Taking all factors into account the prognosis for a significant change to more fuel-efficient, generally more expensive and smaller vehicles is poor. That does not bode particularly well for EV’s which are even more expensive and often smaller than fuel-efficient gasoline, diesel, or propane-powered vehicles.
It was recently announced here in British Columbia that the the “Clean Energy Vehicle Program Rebate” has depleted its funding pool and would not be extended. These rebates provided up to $5,000 in direct government grants for EV’s, representing about 14% of the price of a Nissan Leaf. Even with this fairly generous rebate program less than a thousand EV’s were sold in BC in the last two years – and BC considers itself (perhaps incorrectly) to be the “greenest” province in Canada.
There is another concern that may start to become apparent over the next year or two. The new breed of EV’s rely upon Lithium-ion batteries – the same type of battery that is used to power mobile phones, laptop computers, iPads and other tablets. Having used these types of devices extensively over the past 10 years I have never had a single device where the battery was not essentially useless after about 3-4 years. Perhaps automobile batteries will perform better – I certainly hope they do. But as the early Nissan Leafs and Tesla’s start to age they may degrade significantly; And that would have a chilling impact on EV sales around the world (note that the Prius uses a NiCad battery that has proved to be extremely reliable over 10 years or more).
So have I changed my opinion on EV’s? The short answer is “No”. I still believe that we have embarked upon a revolutionary change that will take place at a steady pace. However, it could well be that the pace of that change will be slow for most of this decade. Only a serious spike in the price of oil, which is always a possibility, could radically speed up the EV revolution. But that would have all kinds of other negative economic impacts that we would all probably like to avoid.
Less than a week after writing this post I was on a business trip to Anaheim and finally was lucky enough to find a Nissan Leaf “in the wild”. It’s owner, Matt Buchanan was kind enough to spend a few minutes talking to me about his beautiful “Felix”. In fact he stated that he was always happy to talk to people about the car and has had lots of questions about it.
Matt has had the car for a few months and is very pleased with it. He noted that the acceleration was particularly impressive and he feels that the Nissan Leaf is the best engineered car he has ever driven.
In terms of range Matt feels that the 75 mile range on a charge is a reasonable claim although he has not driven more than about 50 miles with the car yet – hasn’t had the need to in his normal driving.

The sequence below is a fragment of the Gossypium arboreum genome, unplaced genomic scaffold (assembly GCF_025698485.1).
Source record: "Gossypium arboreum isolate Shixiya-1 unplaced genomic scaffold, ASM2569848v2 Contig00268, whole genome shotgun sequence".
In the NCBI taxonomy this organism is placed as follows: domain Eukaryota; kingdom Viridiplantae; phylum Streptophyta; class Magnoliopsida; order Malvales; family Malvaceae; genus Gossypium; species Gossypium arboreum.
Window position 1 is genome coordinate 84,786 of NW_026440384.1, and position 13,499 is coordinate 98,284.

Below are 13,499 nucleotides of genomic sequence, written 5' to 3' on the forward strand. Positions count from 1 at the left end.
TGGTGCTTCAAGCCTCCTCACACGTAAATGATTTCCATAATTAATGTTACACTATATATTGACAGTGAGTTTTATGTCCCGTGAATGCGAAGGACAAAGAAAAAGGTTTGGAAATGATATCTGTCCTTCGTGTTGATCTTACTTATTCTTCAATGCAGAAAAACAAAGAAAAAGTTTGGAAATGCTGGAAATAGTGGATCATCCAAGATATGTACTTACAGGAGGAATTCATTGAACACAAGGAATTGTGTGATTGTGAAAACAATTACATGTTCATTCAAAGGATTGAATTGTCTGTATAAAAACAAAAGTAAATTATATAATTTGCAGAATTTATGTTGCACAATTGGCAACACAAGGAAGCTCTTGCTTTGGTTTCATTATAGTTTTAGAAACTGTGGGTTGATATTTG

One issue that Matt highlighted was the situation with fast charging stations. Originally almost all the stations were free but some are now charging a fee – typically a monthly subscription plus a per minute charge. So this will impact the economics of driving the car if the trend continues.
Overall Matt is very satisfied with his “Felix” and would recommend a Nissan Leaf to anyone considering purchase of an EV.
John Lennon’s iconic song “Imagine” has been rated #3 on Rolling Stone’s list of the “500 Greatest Songs of All Time”. It envisages a world where elimination of some of the major things that divide humanity – religion, nationalism, and materialism – are discarded in order to achieve global peace and harmony.
While the ideas delivered so powerfully in this song are immensely attractive at the conceptual level, things get a bit more nuanced when you take a cold, hard look at the details. Would any of us really want to try and live with “no possessions”? I don’t think so. And yet there are social changes afoot that are heading in that general direction.
This fairly radical view of the future is based upon a growing recognition, especially amongst the millenial generation, that we don’t all need to own a copy of every possible consumer item even if we can afford to have one. Instead, it might be possible to enjoy almost exactly the same lifestyle as we do today by employing a technique which was common in rural agricultural communities not so long ago – it’s called sharing!
Evidence of the growing popularity of this approach is everywhere.
On a vacation in Chicago last summer my family used the Divvy bike-sharing system. Unlike a traditional rental shop which requires you to pick up and drop off a bike at the same location, the Divvy system encourages you to pick up a bike from any of hundreds of locations, drive it to where you want to go and drop it off at a station near your destination. You can keep doing that as many times as you like in 24 hours for as little as $7.